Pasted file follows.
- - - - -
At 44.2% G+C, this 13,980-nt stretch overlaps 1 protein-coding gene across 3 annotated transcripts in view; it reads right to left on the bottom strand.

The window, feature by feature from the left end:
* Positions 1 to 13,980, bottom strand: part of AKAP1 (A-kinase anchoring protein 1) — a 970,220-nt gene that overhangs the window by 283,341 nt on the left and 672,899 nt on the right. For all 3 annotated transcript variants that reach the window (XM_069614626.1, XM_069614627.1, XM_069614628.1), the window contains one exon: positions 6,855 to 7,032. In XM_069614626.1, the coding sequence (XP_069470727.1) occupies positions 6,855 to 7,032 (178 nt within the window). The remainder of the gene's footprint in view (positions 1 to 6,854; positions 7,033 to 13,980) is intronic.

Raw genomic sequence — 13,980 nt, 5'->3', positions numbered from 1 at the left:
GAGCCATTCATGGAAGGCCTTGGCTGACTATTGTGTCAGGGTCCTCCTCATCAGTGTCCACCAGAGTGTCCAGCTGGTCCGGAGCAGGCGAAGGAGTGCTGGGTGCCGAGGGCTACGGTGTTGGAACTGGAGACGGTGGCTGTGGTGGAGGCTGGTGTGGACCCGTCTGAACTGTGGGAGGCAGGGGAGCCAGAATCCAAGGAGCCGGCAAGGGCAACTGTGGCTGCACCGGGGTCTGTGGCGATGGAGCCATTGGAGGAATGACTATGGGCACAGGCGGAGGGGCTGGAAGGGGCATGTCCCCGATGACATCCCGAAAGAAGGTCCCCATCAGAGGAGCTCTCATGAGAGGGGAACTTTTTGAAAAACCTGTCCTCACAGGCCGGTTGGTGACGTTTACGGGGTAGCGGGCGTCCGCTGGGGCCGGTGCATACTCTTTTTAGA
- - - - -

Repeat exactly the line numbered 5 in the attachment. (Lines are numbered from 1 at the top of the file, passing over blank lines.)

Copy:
GAGCCATTCATGGAAGGCCTTGGCTGACTATTGTGTCAGGGTCCTCCTCATCAGTGTCCACCAGAGTGTCCAGCTGGTCCGGAGCAGGCGAAGGAGTGCTGGGTGCCGAGGGCTACGGTGTTGGAACTGGAGACGGTGGCTGTGGTGGAGGCTGGTGTGGACCCGTCTGAACTGTGGGAGGCAGGGGAGCCAGAATCCAAGGAGCCGGCAAGGGCAACTGTGGCTGCACCGGGGTCTGTGGCGATGGAGCCATTGGAGGAATGACTATGGGCACAGGCGGAGGGGCTGGAAGGGGCATGTCCCCGATGACATCCCGAAAGAAGGTCCCCATCAGAGGAGCTCTCATGAGAGGGGAACTTTTTGAAAAACCTGTCCTCACAGGCCGGTTGGTGACGTTTACGGGGTAGCGGGCGTCCGCTGGGGCCGGTGCATACTCTTTTTAGA